NEW YORK — Stocks finished an erratic session mixed Tuesday as higher commodity prices lifted energy and materials shares.
Major stock indexes had their third straight advance, reaching new 13-month highs, but there were more declining shares than advancers on the New York Stock Exchange and the Nasdaq Stock Market. Stocks had zigzagged for much of the day on mixed news from retailers and industrial production.
A rebound in the dollar after three down days kept investors' appetite for stocks in check. An eight-month weakening of the dollar has been lifting commodities prices and shares of U.S. exporters, which benefit from stronger foreign demand for their goods when the dollar falls. Record-low U.S. interest rates have also driven investors to seek higher returns in stocks and commodities, lifting share prices.
Trading volume remained light, signaling a lack of strong conviction behind the market's moves.
Investors focused on retailers' earnings reports for insight into one of the market's biggest worries: how much consumers are spending. Home Depot Inc., Saks Inc. and Target Corp. all reported better-than-expected third-quarter results but also said they remain cautious ahead of the holiday shopping season.
"Despite the dramatic rally in the stock market, we still see the consumer operating at recessionary levels," said Uri Landesman, chief equity strategist and senior portfolio manager at ING Investment Management in New York. Stocks have surged in the past eight months as investors anticipate a recovery in the economy.
Stocks jumped Monday on a government report that retail sales rebounded in October. Investors are looking for signs that consumer spending, one of the biggest drivers of the U.S. economy, will recover during the holidays.
A report on industrial production weighed on the market. The Fed said output at the nation's factories, mines and utilities rose 0.1 percent in October, less than the 0.4 percent predicted by economists polled by Thomson Reuters.
Meanwhile, signs of inflation remained muted, a welcome sign for the economy. The Labor Department's Producer Price Index, which measures inflation at the wholesale level, rose less than expected in October. The 0.3 percent rise was smaller than economists had forecast.
"The market is saying inflation is not an issue," said Tim Courtney, chief investment officer at Oklahoma City-based Burns Advisory Group. He said that's a signal interest rates will remain low.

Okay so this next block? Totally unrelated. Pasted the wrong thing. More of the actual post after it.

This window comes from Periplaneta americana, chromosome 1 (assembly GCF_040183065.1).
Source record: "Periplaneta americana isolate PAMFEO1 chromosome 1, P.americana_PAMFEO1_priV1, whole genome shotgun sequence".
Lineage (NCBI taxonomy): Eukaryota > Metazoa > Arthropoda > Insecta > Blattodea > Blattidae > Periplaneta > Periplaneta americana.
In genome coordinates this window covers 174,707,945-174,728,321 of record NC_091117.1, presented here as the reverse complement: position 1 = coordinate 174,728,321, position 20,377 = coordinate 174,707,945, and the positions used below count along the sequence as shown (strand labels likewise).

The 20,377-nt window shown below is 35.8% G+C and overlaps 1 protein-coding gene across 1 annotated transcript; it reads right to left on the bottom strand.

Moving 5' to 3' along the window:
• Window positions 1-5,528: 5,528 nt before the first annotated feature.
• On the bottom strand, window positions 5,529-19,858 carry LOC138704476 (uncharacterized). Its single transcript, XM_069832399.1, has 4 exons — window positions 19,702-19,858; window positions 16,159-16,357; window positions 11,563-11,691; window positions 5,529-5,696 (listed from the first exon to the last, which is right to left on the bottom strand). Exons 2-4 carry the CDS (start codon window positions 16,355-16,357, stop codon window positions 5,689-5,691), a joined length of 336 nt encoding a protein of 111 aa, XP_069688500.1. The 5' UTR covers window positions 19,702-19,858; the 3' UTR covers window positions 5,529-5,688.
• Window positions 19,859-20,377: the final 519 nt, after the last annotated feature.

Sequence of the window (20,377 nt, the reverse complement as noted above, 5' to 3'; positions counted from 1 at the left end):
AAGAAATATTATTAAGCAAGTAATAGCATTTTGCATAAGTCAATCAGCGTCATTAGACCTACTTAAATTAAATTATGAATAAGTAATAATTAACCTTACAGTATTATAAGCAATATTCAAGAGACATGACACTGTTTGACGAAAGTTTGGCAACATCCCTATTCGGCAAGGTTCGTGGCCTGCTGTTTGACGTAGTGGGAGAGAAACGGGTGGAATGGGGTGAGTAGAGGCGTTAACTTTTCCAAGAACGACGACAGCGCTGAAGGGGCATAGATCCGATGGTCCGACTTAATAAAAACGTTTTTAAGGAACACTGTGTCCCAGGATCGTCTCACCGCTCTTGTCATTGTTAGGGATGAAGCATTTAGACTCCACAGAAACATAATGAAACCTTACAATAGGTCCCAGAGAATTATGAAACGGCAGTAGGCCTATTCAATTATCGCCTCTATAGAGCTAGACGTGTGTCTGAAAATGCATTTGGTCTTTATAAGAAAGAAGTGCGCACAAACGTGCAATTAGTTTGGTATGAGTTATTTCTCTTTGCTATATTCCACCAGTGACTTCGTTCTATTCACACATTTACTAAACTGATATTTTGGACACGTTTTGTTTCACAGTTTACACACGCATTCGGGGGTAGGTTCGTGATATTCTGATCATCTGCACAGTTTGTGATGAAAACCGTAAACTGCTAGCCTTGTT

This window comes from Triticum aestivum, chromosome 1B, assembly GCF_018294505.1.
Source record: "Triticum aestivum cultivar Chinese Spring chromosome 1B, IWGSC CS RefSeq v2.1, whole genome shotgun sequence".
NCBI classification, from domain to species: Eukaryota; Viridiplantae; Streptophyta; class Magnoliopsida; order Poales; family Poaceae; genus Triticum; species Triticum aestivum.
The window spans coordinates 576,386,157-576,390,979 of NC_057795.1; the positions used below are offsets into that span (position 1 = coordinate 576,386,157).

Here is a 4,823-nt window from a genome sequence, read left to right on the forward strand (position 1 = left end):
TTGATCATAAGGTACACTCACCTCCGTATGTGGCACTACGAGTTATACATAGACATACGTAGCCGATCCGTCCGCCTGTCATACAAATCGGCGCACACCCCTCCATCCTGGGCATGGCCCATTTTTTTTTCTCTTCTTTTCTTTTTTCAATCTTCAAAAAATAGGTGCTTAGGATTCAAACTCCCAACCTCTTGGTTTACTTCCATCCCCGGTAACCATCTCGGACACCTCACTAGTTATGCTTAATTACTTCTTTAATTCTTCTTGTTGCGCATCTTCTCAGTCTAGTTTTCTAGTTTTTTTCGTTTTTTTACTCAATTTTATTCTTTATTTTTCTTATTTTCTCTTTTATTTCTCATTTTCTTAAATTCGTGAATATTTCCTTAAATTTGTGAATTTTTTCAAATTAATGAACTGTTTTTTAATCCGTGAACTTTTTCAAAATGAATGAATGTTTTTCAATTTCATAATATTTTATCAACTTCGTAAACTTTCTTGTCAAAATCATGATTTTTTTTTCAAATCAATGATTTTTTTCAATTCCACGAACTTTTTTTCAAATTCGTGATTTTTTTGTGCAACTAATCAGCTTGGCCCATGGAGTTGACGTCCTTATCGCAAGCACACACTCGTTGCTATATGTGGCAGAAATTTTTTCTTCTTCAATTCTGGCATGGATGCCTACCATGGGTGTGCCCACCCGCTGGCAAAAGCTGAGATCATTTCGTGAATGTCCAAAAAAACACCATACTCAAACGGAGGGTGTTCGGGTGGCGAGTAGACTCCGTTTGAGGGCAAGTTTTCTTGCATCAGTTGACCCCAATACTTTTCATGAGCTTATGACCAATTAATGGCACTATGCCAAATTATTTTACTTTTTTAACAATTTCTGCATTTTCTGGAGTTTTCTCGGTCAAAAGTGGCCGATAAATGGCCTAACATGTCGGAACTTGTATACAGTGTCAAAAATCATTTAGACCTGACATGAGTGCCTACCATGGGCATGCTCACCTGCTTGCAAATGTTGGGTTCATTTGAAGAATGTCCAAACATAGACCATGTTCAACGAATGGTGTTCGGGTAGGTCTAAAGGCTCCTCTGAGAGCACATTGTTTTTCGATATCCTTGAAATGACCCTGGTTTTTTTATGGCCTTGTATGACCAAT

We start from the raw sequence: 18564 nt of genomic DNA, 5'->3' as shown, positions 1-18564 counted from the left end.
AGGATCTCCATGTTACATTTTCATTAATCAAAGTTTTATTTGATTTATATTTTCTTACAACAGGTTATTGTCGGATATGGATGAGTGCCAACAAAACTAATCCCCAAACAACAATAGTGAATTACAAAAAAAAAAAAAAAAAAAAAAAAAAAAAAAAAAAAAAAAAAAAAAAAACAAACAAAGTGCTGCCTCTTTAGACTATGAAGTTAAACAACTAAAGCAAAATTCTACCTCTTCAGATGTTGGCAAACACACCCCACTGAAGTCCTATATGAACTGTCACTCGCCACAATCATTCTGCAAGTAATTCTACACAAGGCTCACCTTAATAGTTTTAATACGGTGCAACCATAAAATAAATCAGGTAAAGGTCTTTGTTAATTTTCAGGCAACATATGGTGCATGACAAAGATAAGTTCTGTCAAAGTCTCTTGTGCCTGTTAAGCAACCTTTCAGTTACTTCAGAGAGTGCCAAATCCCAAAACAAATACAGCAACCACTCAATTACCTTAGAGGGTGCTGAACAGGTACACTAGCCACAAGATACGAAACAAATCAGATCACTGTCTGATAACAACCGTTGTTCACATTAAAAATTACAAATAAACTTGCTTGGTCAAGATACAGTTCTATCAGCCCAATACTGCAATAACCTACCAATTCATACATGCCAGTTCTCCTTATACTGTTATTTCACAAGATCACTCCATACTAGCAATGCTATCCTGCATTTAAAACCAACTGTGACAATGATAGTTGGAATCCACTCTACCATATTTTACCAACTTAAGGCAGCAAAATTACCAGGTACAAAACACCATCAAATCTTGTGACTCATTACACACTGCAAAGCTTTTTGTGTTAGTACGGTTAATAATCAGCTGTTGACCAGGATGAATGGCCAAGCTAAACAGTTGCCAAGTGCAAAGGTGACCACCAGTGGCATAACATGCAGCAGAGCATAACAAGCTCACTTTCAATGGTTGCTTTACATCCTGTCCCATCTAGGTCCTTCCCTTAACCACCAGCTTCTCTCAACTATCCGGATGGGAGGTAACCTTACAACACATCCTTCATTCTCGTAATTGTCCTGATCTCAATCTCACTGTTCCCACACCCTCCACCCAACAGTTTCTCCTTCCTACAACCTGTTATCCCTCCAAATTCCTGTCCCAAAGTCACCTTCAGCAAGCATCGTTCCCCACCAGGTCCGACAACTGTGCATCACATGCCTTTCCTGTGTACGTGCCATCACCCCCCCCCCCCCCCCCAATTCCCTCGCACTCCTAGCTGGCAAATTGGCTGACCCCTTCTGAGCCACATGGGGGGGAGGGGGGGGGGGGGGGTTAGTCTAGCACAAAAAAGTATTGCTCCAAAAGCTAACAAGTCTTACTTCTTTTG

The Dow Jones industrial average rose 30.46, or 0.3 percent, to 10,437.42. It was the ninth gain in 10 days for the Dow and its highest close since Oct. 2, 2008, when it ended at 10,482.85. The Dow jumped 136 points Monday after the retail sales report.
The broader Standard & Poor's 500 index rose 1.02, or 0.1 percent, to 1,110.32, while the Nasdaq composite index rose 5.93, or 0.3 percent, to 2,203.78.
Falling stocks outpaced those that rose 8-to-7 on the NYSE, where volume came to 972 million shares compared with 1.1 billion Monday.
The Dow is up 725 points, or 7.5 percent, this month. That has some analysts saying the market has been rising too fast given problems like unemployment still facing the economy. For the year, the Dow is up 18.9 percent after rebounding from a 12-year low in March.
A bounce in crude oil helped energy stocks. Oil rose 24 cents to settle at $79.14 per barrel on the New York Mercantile Exchange.
Gold climbed 20 cents to $1,139.40. Gains in other metals spurred gains of materials companies. Platinum jumped $17.90 to $1,459 an ounce.
Bond prices edged higher to push yields lower. The yield on the benchmark 10-year Treasury note slipped to 3.33 percent from 3.34 percent late Monday.
Among energy and materials stocks, Exxon Mobil Corp. rose 60 cents to $75.03, while United States Steel Corp. rose 93 cents, or 2.3 percent, to $42.30.
Home Depot fell 66 cents, or 2.4 percent, to $26.99, while Saks rose 26 cents, or 4.1 percent, to $5.67. Target fell $1.52, or 3 percent, to $48.77. Pacific Sunwear of California Inc. tumbled $1.13, or 22.6 percent, to $3.88 after its sales forecast fell short of expectations.
The Russell 2000 index of smaller companies slipped 0.53, or 0.1 percent, to 602.34.
Overseas, Japan's Nikkei stock average fell 0.6 percent. Britain's FTSE 100 fell 0.7 percent, Germany's DAX index fell 0.5 percent, and France's CAC-40 lost 0.9 percent.
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